Leaving Grab after 3 years as an Android Engineer: My journey and learnings
In this story, I’ll reflect and provide a retrospective recap on my journey with Grab as an Android Engineer. From my interview until my last day. I’ll also recap my biggest take away and learn from this experience.
My journey with Grab started in 2018 when I was looking for new challenges after almost 3 years as an Android (and iOS) engineer in my company. I looked at several tech companies in Singapore since I was already based here. The big names in Singapore with fast growing mobile (IOS / Android) teams at that time were Shopee and Grab. I directly thought that Grab would be a great place to work given how fast they are growing their tech team in Singapore. So I decided … not to apply (yet).
When you are offered a chance to be interviewed, you definitely don’t want to mess up your chances and come across as unprepared. I sought and found different information about the interview process and what I should focus on in order to maximise my chances at the interview. After 2 months of doing interviews for other companies and learning from their feedback, I decided to apply to Grab even though I didn’t feel fully ready. After 3 rounds, I received an offer and I accepted it.
Although I don’t recommend doing mock interviews since it’s time consuming and you are wasting interviewer time as well. If you want to prepare for an interview at Grab I wrote an article about it.
Onboarding: 1st day at Grab
There we go, Monday 7th May 2018. 10 am, hangover from the weekend, Marina One tower level 23rd at the Grab’s headquarter with 50 new “Grabbers” (The name given to Grab’s employees) onboarding the same day as me. Yup at that time Grab was onboarding new joiners every Monday by batches of not less than 50 new joiners. Fast growing you said ?
The onboarding took the entire day. We got an introduction to the company, the business and different verticals in the morning and a “GrabCar’’ immersion in the afternoon. The onboarding involves all full time Grabbers and is not specific to Software Engineers. In the afternoon we went to the office car park where our assigned Grab driver partners were waiting for us. We got to spend 1 hour in a GrabCar with a driver, picking up customers. This experience is essential to get familiar with our Ride-hailing core business and collecting feedback from customers.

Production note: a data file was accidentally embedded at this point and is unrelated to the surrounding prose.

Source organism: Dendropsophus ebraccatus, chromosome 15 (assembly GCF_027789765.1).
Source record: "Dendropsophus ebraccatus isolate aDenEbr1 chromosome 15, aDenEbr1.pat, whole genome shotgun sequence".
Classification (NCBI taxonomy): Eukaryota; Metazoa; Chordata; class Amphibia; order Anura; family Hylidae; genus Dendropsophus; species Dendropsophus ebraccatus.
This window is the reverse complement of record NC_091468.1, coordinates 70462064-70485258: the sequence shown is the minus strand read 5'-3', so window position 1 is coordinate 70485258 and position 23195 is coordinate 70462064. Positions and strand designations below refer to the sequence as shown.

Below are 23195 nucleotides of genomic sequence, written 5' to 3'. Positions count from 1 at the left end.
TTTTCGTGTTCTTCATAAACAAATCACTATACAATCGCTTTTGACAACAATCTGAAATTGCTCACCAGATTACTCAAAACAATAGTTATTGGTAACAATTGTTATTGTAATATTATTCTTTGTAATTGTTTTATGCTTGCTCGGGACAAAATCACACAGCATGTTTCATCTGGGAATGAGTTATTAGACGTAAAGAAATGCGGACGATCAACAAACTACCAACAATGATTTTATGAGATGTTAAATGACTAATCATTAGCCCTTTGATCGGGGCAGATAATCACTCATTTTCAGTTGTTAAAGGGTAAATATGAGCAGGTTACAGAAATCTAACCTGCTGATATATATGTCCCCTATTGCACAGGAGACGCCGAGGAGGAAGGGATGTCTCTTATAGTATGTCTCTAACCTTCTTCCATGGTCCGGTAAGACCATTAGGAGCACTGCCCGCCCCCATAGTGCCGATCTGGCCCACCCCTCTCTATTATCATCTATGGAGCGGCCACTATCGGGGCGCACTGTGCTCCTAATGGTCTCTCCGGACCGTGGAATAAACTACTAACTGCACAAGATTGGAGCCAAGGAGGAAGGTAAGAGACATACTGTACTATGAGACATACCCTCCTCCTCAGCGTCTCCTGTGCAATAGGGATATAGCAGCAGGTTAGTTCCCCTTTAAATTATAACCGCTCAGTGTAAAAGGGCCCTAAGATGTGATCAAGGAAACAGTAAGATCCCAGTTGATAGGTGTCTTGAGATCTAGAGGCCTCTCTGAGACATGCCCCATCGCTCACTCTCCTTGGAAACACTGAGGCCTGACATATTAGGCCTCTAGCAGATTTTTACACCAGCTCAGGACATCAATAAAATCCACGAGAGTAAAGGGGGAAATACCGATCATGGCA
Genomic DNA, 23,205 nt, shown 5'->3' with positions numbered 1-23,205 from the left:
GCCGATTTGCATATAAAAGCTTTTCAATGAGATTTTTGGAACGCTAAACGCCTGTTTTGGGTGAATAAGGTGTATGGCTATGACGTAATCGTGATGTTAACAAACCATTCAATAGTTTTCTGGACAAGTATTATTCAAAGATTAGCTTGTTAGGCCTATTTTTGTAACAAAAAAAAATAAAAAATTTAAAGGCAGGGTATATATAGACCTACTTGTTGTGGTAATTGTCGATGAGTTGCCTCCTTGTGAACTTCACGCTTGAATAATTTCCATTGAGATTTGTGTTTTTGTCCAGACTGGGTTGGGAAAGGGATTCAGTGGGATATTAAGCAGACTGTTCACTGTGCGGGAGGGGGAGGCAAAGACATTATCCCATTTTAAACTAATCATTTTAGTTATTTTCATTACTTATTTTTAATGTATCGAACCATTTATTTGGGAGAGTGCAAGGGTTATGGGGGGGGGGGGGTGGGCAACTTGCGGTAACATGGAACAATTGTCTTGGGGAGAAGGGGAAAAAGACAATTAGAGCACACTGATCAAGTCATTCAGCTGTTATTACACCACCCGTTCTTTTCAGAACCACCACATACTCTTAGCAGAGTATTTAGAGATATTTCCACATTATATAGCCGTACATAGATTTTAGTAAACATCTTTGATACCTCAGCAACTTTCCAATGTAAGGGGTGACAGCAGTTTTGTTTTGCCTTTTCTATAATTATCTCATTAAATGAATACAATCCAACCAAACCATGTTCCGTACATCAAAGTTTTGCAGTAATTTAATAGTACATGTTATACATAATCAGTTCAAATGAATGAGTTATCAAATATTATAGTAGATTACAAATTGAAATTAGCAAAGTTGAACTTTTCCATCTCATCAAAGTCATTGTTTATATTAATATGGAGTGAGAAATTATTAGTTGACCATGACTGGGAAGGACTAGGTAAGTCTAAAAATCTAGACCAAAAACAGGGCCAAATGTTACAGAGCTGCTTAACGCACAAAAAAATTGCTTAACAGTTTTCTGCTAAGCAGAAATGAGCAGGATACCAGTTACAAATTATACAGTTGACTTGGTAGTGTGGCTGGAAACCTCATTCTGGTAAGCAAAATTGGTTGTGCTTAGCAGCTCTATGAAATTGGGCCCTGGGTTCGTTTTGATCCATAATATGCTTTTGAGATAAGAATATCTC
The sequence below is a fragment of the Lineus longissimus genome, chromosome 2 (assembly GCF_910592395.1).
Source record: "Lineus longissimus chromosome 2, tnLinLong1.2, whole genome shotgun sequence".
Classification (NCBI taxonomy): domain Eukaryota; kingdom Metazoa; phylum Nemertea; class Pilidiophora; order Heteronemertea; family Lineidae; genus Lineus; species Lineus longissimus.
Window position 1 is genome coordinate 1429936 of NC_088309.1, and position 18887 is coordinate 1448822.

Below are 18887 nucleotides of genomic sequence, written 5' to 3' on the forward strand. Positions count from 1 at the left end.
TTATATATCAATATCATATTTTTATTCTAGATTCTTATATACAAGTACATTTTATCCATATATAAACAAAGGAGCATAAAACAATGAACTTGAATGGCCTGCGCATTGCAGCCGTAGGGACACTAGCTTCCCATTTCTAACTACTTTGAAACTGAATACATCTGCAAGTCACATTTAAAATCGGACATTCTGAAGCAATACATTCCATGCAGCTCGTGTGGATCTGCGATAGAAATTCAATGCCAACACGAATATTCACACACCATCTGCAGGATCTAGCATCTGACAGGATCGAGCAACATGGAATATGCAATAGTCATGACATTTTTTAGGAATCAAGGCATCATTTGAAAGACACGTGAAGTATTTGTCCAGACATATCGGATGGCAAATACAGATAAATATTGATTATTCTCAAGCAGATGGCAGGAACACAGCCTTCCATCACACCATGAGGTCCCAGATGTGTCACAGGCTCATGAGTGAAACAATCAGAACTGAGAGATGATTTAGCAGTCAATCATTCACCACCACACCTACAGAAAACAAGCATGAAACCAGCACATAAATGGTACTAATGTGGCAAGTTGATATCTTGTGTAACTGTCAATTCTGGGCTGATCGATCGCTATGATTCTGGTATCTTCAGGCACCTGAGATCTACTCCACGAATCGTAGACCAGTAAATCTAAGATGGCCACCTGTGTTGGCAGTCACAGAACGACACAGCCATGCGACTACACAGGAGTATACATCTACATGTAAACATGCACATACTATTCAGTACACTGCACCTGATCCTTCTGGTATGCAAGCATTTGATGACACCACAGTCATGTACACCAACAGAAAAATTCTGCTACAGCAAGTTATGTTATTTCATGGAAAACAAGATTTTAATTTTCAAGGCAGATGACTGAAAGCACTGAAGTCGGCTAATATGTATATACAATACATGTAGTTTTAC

Note: This onboarding was in 2018 and has, since then, been updated to include other core verticals like GrabFood.
During the onboarding, I should have normally got contacted by my “GrabBuddy”. A person from your future team who is helping you to get onboarding in the team). Unfortunately my GrabBuddy was attending a conference on the other side of the world in the US. So I had to meet the team and introduce myself. Fortunately the team was very welcoming and I wasn’t the only person joining this team on that day.
My focus area at Grab
I joined a team called CX (Consumer eXperience) responsible for transforming Grab with multiple services into a “SuperApp”. I stayed in the CX team during my entire journey with Grab, but we had a lot of internal changes and different projects.
Over 3 years I had to work on several projects. From the new home page to the global search functionality. I also worked on different user centric features to help grab in becoming south-east Asia leading SuperApp.
I also worked on Engineering driven projects which include the “App performance project” where we focused on app startup time, memory consumption ,network usage optimization and overall crash rate.
Learnings and Takeaways
- Go bold and learn from your mistakes. Two bold changes I made caused issues and were not caught before release despite all our safeguard and process in place. This led to releasing hotfix 🥴. I wrote and presented a post-mortem with root cause, learning and action items. This helped in closing gaps in our workflow and the same issue will now be caught before landing on production.